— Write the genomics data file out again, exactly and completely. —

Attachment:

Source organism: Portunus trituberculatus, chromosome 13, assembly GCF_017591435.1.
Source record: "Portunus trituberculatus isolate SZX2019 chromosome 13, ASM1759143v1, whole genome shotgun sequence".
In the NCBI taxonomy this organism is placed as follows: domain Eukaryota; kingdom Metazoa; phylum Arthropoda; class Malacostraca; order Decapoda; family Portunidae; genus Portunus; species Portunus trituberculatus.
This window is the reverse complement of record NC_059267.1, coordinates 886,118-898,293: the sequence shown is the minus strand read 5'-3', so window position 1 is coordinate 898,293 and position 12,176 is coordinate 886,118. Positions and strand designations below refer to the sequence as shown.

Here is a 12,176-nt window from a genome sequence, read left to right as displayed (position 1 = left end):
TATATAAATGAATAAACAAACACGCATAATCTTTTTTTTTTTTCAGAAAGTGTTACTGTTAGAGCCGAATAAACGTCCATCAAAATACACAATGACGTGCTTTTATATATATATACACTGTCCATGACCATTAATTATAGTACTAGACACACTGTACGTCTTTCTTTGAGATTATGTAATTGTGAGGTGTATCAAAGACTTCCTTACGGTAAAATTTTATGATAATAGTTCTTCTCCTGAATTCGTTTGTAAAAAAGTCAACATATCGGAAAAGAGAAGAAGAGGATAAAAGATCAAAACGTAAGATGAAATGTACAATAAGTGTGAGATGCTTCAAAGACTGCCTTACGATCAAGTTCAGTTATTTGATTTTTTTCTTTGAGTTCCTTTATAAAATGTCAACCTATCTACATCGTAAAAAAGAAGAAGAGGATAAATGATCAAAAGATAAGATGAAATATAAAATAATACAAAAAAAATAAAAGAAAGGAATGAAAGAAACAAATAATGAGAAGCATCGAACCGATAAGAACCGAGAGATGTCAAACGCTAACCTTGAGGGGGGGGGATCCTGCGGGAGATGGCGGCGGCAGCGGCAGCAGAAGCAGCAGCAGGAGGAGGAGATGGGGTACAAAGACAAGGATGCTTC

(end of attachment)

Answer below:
Source organism: Portunus trituberculatus, chromosome 13, assembly GCF_017591435.1.
Source record: "Portunus trituberculatus isolate SZX2019 chromosome 13, ASM1759143v1, whole genome shotgun sequence".
In the NCBI taxonomy this organism is placed as follows: domain Eukaryota; kingdom Metazoa; phylum Arthropoda; class Malacostraca; order Decapoda; family Portunidae; genus Portunus; species Portunus trituberculatus.
This window is the reverse complement of record NC_059267.1, coordinates 886,118-898,293: the sequence shown is the minus strand read 5'-3', so window position 1 is coordinate 898,293 and position 12,176 is coordinate 886,118. Positions and strand designations below refer to the sequence as shown.

Here is a 12,176-nt window from a genome sequence, read left to right as displayed (position 1 = left end):
TATATAAATGAATAAACAAACACGCATAATCTTTTTTTTTTTTCAGAAAGTGTTACTGTTAGAGCCGAATAAACGTCCATCAAAATACACAATGACGTGCTTTTATATATATATACACTGTCCATGACCATTAATTATAGTACTAGACACACTGTACGTCTTTCTTTGAGATTATGTAATTGTGAGGTGTATCAAAGACTTCCTTACGGTAAAATTTTATGATAATAGTTCTTCTCCTGAATTCGTTTGTAAAAAAGTCAACATATCGGAAAAGAGAAGAAGAGGATAAAAGATCAAAACGTAAGATGAAATGTACAATAAGTGTGAGATGCTTCAAAGACTGCCTTACGATCAAGTTCAGTTATTTGATTTTTTTCTTTGAGTTCCTTTATAAAATGTCAACCTATCTACATCGTAAAAAAGAAGAAGAGGATAAATGATCAAAAGATAAGATGAAATATAAAATAATACAAAAAAAATAAAAGAAAGGAATGAAAGAAACAAATAATGAGAAGCATCGAACCGATAAGAACCGAGAGATGTCAAACGCTAACCTTGAGGGGGGGGGATCCTGCGGGAGATGGCGGCGGCAGCGGCAGCAGAAGCAGCAGCAGGAGGAGGAGATGGGGTACAAAGACAAGGATGCTTC